Thursday, July 9, 2009

Organic classroom

"While other college students are in stuffy classrooms, about a dozen are earning credit tending a Vermont farm. For 13 weeks, 12 credits and about $12,500, the Green Mountain College students plow fields with oxen or horses, milk cows, weed crops and grow and make their own food, part of an intensive course in sustainable agriculture using the least amount of fossil fuels."


Leila Abu-Saba said...

$12,000 is a lot of money. Here's a resource list of other organic farming projects/study courses at technical (public) colleges and universities around the USA:

If you are in-state you pay much less tuition. The community colleges in California are a particularly good deal at something like $15 a credit hour, or $500 tuition a year. But books and other fees can come up to twice that.

Cal Poly San Luis Obispo is a particularly favored ag and tech university - gorgeous location, working farm on campus, etc. There's UC Davis and many others.

You can take permaculture courses up the hill from me at Merritt Community College in Oakland, CA, reachable by bus.

In fact, from Beirut, fly to SF International airport, take BART to Fruitvale station, transfer to the #54 bus line and ride it eastward to the end of the line.

North of San Francisco, the junior college at Santa Rosa offers a complete degree in sustainable agriculture (2 year Associates degree); this degree is fully transferable to the State and University of California system should you wish to complete the bachelors.

Tuition at Community Colleges (i.e. Santa Rosa Jr. College and Merritt College) for International students is $190 per credit, or less than $5,000 for two semesters of 12 credits each.

Tuition at State Universities is higher, and at University of California even higher still.
Ahlan wa sahlan!

Leila Abu-Saba said...

Santa Rosa's program:

We have good resources here in California if the Republicans don't starve them of public funding. La Lucha Continua!

Garage Sales For Gaza said...

Hey Leila,
Great description of the SLO area.
Took me back to many great memories. Lots of student memories...what a great party town.

I think Rami has said he is a diver. I have spent many wonderful days diving just down the hill from SLO. I've speared Halibut as big as a kitchen table and Ling's
2 at a time...because they see I have speared one...and another tries to take it from the tail end...and because they are snaggle tooth fish...are unable to spit it out. Oh yes! Nice big Crabs you can take by hand. The abalone are amazing. Some Scallops and lots of Mussels.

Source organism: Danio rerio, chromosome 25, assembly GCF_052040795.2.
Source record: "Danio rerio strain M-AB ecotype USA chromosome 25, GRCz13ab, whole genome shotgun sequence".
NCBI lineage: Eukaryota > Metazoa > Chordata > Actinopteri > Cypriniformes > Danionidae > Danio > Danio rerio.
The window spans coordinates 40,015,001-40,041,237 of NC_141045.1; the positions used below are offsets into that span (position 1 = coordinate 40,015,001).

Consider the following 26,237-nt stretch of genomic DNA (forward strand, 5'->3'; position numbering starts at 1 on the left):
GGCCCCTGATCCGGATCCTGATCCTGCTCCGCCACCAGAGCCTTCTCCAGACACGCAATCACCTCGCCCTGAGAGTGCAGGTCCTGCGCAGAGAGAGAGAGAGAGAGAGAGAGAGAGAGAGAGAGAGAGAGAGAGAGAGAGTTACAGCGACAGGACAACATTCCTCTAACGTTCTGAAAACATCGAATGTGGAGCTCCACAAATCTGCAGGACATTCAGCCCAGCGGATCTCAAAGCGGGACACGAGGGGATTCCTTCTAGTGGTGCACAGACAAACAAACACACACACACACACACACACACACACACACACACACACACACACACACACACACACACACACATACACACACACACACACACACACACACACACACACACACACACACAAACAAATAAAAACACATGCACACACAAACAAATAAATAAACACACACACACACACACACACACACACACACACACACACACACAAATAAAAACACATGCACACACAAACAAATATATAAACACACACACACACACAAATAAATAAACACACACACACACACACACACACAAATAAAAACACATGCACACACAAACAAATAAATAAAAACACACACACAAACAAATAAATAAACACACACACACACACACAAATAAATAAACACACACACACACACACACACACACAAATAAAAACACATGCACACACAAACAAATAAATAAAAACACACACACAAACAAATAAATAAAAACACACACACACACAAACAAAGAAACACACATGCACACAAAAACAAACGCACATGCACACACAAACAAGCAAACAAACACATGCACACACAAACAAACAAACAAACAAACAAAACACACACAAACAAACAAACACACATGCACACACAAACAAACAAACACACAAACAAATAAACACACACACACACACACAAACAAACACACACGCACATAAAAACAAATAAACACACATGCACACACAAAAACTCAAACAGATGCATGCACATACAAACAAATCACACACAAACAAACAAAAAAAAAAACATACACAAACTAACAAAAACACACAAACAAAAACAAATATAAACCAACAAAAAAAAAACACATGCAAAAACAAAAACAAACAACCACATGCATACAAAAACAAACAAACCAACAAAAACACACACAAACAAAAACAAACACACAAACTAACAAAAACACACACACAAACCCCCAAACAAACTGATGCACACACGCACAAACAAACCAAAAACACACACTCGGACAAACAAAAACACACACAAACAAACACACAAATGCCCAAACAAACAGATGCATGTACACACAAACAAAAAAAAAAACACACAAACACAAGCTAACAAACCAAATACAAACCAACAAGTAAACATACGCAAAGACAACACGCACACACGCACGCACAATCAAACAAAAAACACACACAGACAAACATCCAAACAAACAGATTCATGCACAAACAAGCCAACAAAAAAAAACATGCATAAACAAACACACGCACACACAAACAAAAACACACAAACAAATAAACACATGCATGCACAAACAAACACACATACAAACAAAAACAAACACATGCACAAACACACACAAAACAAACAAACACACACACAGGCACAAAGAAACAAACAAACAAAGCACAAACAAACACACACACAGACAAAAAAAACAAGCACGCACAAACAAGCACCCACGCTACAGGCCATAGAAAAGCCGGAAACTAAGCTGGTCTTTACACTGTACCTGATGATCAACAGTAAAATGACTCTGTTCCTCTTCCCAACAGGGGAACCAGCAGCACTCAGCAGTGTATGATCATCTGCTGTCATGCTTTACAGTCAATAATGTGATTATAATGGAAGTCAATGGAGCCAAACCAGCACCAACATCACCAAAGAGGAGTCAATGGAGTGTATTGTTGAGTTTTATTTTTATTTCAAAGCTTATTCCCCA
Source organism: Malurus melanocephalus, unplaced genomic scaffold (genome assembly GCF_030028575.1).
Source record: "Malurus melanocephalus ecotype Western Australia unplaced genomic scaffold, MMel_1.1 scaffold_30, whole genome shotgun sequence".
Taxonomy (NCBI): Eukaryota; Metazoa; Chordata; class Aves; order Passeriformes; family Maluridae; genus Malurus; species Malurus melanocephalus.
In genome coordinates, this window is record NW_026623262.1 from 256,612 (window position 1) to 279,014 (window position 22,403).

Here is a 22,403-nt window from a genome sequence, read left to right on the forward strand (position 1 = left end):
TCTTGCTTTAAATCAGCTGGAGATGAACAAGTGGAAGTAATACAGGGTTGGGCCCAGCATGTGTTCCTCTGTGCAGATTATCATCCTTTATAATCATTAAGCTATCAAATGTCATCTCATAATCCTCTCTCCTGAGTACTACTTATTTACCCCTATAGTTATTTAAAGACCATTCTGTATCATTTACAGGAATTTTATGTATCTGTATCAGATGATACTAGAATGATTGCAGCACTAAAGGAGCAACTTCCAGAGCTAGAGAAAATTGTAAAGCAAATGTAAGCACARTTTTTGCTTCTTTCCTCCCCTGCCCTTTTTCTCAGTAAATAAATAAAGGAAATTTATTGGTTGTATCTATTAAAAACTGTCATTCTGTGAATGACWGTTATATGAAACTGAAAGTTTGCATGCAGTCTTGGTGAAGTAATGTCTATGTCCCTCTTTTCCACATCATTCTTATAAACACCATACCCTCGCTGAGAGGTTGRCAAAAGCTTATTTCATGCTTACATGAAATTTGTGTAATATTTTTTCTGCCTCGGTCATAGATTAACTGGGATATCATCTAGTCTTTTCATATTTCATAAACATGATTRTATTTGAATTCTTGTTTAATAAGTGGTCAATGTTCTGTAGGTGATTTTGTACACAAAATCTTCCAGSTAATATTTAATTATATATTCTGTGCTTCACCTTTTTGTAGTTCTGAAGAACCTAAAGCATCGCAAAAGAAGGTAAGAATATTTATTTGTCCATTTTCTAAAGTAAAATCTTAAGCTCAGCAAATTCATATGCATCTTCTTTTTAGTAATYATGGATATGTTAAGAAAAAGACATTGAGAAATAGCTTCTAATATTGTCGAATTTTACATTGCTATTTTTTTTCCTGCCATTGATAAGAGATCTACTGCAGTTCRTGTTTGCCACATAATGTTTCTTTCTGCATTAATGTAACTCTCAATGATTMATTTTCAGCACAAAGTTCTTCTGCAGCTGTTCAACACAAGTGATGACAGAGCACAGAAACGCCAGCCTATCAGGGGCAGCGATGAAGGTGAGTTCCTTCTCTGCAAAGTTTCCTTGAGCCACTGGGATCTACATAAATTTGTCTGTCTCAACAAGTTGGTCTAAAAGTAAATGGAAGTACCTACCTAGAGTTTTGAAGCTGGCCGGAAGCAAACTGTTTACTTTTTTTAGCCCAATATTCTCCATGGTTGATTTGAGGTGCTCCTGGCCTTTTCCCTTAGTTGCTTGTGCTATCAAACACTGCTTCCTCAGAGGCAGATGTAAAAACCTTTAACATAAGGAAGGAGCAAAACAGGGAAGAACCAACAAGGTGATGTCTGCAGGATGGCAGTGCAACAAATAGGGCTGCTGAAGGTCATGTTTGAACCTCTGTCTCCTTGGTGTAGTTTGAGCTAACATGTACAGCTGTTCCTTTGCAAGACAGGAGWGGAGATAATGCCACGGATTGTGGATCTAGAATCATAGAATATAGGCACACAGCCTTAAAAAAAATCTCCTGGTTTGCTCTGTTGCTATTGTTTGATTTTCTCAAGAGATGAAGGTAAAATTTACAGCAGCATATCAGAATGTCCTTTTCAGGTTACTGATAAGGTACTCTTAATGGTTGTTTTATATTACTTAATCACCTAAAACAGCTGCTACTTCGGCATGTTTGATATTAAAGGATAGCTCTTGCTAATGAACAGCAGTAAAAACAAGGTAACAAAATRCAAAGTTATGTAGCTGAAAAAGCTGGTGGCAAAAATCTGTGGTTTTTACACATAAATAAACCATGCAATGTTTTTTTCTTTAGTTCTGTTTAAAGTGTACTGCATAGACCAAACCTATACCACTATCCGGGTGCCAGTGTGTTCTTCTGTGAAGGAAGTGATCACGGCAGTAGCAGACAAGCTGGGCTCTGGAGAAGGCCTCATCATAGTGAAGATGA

Oh man!
It is lunch time...and all I have is left overs.

Leila Abu-Saba said...

San Luis Obispo is very close to paradise. It's also incredibly expensive to live there. People who can afford to buy houses or ranches there are usually very rich. The coast is close by and it's quite lovely too. I didn't know the fishing was that good there... I think the waters farther north are suffering. Our salmon run has totally collapsed...

I try not to fantasize about where my children will go to college, but when I visit San Luis Obispo I can't help but hope. You'd think I would feel that way about UC Santa Cruz, which is supposedly higher in the academic prestige scale.

Leila Abu-Saba said...

Here's the U. California Davis list of sustainable ag programs at universities in CA; there's also a list of sustainable ag university programs in other states.

Peder said...

Yes California is great (I currently live and farm here), but there are other great places too. Just because some place is inexpensive does not mean that you will get the best education there. Additionally, many four year colleges have more funding to offer things to students. Besides, education is never wasted, even if it costs $12,000.
The college I graduated from (also in VT), had a similar program during the summer and more. Sterling College is one of only a small handful of Work Colleges in the US. In addition to classroom study, we are required to work at the college and on the college farm. Invaluable experience and an amazing way to learn. I do not for one day regret the monies I had to spend to get that education. It is something that I will always take with me. Being erudite is fine, but combining that with the ability to do what you have learned (or are learning) is life changing.